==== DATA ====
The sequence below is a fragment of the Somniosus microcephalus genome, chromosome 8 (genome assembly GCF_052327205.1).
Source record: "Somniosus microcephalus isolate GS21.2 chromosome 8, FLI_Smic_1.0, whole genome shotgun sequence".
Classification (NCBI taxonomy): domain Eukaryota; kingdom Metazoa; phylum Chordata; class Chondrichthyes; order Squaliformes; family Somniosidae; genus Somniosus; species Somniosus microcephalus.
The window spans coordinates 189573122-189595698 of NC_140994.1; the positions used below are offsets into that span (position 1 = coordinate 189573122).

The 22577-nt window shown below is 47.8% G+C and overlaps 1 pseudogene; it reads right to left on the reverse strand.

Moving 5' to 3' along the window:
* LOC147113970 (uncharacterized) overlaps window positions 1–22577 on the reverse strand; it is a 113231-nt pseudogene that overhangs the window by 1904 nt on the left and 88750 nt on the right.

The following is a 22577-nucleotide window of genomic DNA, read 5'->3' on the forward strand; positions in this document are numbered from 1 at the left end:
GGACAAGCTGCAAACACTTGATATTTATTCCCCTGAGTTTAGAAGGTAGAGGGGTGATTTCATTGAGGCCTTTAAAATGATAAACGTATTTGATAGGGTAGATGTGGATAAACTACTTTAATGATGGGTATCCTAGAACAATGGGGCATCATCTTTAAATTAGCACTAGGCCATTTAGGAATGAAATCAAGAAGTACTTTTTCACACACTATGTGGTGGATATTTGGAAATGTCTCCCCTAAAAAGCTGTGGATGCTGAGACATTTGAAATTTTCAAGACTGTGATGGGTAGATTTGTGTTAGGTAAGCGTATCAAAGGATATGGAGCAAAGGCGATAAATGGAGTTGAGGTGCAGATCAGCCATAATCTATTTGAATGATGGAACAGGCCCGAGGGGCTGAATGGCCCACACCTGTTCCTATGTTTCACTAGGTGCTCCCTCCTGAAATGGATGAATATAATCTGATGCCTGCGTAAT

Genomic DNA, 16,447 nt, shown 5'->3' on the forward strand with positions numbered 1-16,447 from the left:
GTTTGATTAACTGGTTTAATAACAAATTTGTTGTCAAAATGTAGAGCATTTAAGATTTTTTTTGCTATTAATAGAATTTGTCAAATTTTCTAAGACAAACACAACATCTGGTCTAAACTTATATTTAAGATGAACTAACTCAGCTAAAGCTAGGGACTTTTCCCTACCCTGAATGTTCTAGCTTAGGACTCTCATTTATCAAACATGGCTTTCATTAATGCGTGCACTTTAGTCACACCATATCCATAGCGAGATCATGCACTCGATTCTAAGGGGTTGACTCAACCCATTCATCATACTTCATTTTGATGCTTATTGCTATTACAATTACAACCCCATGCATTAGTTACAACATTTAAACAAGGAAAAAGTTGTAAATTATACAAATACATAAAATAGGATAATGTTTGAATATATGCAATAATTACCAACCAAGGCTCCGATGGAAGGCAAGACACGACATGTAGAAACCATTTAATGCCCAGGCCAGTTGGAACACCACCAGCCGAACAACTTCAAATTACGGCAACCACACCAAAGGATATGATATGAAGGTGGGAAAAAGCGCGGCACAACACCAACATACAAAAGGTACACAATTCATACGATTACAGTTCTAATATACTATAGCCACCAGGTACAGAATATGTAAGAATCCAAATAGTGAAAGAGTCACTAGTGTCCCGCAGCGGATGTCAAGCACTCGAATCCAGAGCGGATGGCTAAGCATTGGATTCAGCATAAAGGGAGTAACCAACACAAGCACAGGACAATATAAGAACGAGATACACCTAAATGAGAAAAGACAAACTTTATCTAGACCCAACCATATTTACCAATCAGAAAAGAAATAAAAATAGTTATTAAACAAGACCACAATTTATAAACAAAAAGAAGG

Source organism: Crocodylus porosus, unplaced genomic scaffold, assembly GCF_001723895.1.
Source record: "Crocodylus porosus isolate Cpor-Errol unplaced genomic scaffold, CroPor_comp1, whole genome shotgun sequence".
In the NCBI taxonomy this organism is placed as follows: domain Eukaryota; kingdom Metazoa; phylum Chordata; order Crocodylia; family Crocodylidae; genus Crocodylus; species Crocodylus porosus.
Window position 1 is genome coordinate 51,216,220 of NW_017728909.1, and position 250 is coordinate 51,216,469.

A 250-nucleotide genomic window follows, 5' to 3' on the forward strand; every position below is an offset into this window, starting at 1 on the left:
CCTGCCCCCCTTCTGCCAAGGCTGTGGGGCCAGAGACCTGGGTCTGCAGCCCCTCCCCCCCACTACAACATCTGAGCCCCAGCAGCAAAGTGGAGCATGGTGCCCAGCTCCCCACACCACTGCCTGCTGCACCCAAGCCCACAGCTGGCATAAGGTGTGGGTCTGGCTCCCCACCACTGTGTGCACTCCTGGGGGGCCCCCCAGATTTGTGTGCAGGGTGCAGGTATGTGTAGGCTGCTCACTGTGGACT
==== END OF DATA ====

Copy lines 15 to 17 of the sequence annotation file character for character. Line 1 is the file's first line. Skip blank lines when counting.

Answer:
Window position 1 is genome coordinate 51,216,220 of NW_017728909.1, and position 250 is coordinate 51,216,469.

A 250-nucleotide genomic window follows, 5' to 3' on the forward strand; every position below is an offset into this window, starting at 1 on the left:
CCTGCCCCCCTTCTGCCAAGGCTGTGGGGCCAGAGACCTGGGTCTGCAGCCCCTCCCCCCCACTACAACATCTGAGCCCCAGCAGCAAAGTGGAGCATGGTGCCCAGCTCCCCACACCACTGCCTGCTGCACCCAAGCCCACAGCTGGCATAAGGTGTGGGTCTGGCTCCCCACCACTGTGTGCACTCCTGGGGGGCCCCCCAGATTTGTGTGCAGGGTGCAGGTATGTGTAGGCTGCTCACTGTGGACT